Farewell Spit: We decided to stay for two days so we could investigate further north including Farewell Spit. This is a 30 kilometer long sand spit at the Northmost extremity of South Island which is a bird sanctuary. We walked out onto part of the spit but it was disappointing at low tide as it turns to kilometers of sand/mud flats with very little wild life close enough to see - it was not helped by driving rain and high winds from the edge of cyclone Drena. The spit is so shallow shelving and extensive they have frequent whale beachings. The outer edge was more spectacular with sand dunes and breaking surf as far as th eye could see.
The first DOC campsite: The following day left early and decided to retrace our steps and take the mountain route to Christchurch for fear of the sea state on the coastal road and stayed at Marble Hill, the Department of Conservation (DOC) campsite we had marked on the way. DOC sites are in lovely places but are very basic with Marble Hill being typical with a couple of very basic toilets where the Sand Flies form queues and a single tap but only a nominal charge of $4 via an honesty box. We were to return to many more as the holiday developed.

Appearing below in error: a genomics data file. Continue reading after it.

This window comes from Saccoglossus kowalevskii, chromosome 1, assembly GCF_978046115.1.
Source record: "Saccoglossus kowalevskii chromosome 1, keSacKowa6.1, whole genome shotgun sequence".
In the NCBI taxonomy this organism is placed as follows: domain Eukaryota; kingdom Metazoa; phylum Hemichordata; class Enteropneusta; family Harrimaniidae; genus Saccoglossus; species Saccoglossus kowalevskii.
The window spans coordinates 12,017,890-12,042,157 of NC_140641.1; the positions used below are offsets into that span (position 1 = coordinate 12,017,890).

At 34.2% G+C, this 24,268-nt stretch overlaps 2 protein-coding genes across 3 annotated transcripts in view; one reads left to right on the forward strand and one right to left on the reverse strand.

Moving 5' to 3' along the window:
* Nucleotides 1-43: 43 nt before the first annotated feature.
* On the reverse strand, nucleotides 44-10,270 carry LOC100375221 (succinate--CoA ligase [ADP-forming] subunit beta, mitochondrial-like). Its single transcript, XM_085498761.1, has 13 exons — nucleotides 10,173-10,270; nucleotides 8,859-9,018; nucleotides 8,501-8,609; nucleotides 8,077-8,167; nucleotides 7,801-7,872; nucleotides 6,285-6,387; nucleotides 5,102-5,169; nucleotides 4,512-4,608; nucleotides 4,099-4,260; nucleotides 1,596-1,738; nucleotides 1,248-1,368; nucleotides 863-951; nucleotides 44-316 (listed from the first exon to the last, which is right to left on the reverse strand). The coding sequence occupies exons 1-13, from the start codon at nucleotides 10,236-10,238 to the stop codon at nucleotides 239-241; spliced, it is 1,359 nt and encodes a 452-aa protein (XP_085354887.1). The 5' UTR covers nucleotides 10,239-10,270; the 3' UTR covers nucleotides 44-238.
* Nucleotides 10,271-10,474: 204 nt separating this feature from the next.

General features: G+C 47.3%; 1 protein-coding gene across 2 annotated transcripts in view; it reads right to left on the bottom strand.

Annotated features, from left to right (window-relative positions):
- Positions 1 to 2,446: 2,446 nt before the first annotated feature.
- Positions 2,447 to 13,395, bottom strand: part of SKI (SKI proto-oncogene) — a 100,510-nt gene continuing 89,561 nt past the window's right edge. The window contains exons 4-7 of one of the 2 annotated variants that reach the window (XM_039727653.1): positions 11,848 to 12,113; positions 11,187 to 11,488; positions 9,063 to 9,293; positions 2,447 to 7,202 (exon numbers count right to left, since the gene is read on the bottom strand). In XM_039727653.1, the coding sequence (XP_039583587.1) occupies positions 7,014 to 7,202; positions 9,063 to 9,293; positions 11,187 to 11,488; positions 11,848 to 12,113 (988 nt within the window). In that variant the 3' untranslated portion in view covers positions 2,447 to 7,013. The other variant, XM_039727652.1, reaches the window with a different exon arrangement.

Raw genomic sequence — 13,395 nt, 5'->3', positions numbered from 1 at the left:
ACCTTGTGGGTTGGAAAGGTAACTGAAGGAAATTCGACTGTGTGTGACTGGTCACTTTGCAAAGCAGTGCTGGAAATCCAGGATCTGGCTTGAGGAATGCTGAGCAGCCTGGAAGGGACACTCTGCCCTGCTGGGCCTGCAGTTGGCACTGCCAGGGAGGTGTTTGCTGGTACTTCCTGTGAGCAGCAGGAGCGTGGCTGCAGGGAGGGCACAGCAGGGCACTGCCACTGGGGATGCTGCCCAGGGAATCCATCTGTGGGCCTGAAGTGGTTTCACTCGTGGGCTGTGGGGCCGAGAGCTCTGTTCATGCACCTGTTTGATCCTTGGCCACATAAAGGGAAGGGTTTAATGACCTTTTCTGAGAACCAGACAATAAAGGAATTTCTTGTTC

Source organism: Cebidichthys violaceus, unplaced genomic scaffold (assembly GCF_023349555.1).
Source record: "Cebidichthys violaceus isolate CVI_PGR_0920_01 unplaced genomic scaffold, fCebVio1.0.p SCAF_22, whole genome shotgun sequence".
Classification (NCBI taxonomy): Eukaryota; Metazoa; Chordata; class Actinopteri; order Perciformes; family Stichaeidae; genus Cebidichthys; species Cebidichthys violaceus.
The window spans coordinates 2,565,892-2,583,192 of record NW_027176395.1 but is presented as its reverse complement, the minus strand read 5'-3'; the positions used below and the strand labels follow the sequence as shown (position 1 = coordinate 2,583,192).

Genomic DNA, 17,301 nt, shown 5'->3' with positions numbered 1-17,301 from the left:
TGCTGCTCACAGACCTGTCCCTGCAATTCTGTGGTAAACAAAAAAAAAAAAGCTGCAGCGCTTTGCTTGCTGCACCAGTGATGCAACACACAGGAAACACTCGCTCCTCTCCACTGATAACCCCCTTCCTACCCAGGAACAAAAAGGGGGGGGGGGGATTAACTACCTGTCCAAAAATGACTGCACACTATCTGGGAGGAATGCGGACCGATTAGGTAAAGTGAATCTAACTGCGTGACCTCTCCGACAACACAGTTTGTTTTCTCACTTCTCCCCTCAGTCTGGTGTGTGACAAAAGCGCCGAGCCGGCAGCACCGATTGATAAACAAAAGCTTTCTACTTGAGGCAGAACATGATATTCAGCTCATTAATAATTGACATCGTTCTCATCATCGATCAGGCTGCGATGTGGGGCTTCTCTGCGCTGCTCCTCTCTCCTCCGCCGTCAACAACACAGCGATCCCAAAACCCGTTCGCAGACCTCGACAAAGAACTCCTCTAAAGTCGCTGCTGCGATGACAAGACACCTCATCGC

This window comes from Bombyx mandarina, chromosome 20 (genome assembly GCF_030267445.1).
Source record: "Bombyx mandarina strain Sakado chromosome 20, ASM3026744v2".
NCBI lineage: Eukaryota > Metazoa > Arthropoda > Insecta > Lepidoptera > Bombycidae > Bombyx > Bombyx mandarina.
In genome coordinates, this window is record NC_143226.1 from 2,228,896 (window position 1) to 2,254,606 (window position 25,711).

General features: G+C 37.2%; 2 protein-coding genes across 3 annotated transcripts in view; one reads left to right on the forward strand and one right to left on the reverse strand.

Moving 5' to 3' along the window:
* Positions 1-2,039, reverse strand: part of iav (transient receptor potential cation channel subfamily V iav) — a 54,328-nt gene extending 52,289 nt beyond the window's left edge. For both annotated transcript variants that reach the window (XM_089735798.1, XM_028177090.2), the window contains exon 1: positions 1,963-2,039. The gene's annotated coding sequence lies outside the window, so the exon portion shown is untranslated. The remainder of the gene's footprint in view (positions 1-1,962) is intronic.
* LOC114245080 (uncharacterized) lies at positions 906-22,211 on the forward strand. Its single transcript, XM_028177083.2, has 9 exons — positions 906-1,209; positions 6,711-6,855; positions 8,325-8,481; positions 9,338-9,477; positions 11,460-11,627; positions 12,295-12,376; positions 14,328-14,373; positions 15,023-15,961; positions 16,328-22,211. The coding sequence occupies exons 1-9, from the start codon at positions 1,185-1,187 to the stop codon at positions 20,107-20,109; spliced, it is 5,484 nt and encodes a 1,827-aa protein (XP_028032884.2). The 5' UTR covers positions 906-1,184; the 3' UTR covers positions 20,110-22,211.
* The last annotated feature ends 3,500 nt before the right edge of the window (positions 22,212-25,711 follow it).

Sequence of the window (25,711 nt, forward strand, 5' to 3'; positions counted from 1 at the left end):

We diverted a couple of miles to see the Weka pass steam railway then back to restock at Pegusus with a couple more of each of the Cabernet Merlot and the Pinot Noir 95s and another excellent lunch - they are in the Morton class in our books although they do not produce sparkling wine where Morton's is our favorite NZ.
Christchurch and the Transalpine: A couple of pleasant days were spent in Christchurch before picking up the next hire car with one occupied with a Train Trip on the Transalpine Train to Greymouth. The weather had improved and the scenery was magnificent going through the mountains with a series of viaducts and tunnels alongside the Waimakari river and over Arthur's Pass - all it was missing was a steam loco.